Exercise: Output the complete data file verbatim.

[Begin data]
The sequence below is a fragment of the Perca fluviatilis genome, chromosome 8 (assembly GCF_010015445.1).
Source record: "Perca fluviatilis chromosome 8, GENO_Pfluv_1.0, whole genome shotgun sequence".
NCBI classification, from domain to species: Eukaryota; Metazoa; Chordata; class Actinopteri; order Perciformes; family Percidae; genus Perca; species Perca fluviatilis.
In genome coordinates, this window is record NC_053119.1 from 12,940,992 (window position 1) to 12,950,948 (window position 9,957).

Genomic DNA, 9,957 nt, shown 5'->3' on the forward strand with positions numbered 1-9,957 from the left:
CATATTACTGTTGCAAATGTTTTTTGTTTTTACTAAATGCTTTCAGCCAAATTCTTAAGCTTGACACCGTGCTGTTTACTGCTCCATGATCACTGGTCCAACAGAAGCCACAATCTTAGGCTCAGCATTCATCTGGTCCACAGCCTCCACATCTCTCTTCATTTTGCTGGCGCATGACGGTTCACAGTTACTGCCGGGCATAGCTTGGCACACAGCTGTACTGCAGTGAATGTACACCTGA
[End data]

The sequence below is a fragment of the Perca fluviatilis genome, chromosome 8 (assembly GCF_010015445.1).
Source record: "Perca fluviatilis chromosome 8, GENO_Pfluv_1.0, whole genome shotgun sequence".
NCBI classification, from domain to species: Eukaryota; Metazoa; Chordata; class Actinopteri; order Perciformes; family Percidae; genus Perca; species Perca fluviatilis.
In genome coordinates, this window is record NC_053119.1 from 12,940,992 (window position 1) to 12,950,948 (window position 9,957).

Genomic DNA, 9,957 nt, shown 5'->3' on the forward strand with positions numbered 1-9,957 from the left:
CATATTACTGTTGCAAATGTTTTTTGTTTTTACTAAATGCTTTCAGCCAAATTCTTAAGCTTGACACCGTGCTGTTTACTGCTCCATGATCACTGGTCCAACAGAAGCCACAATCTTAGGCTCAGCATTCATCTGGTCCACAGCCTCCACATCTCTCTTCATTTTGCTGGCGCATGACGGTTCACAGTTACTGCCGGGCATAGCTTGGCACACAGCTGTACTGCAGTGAATGTACACCTGA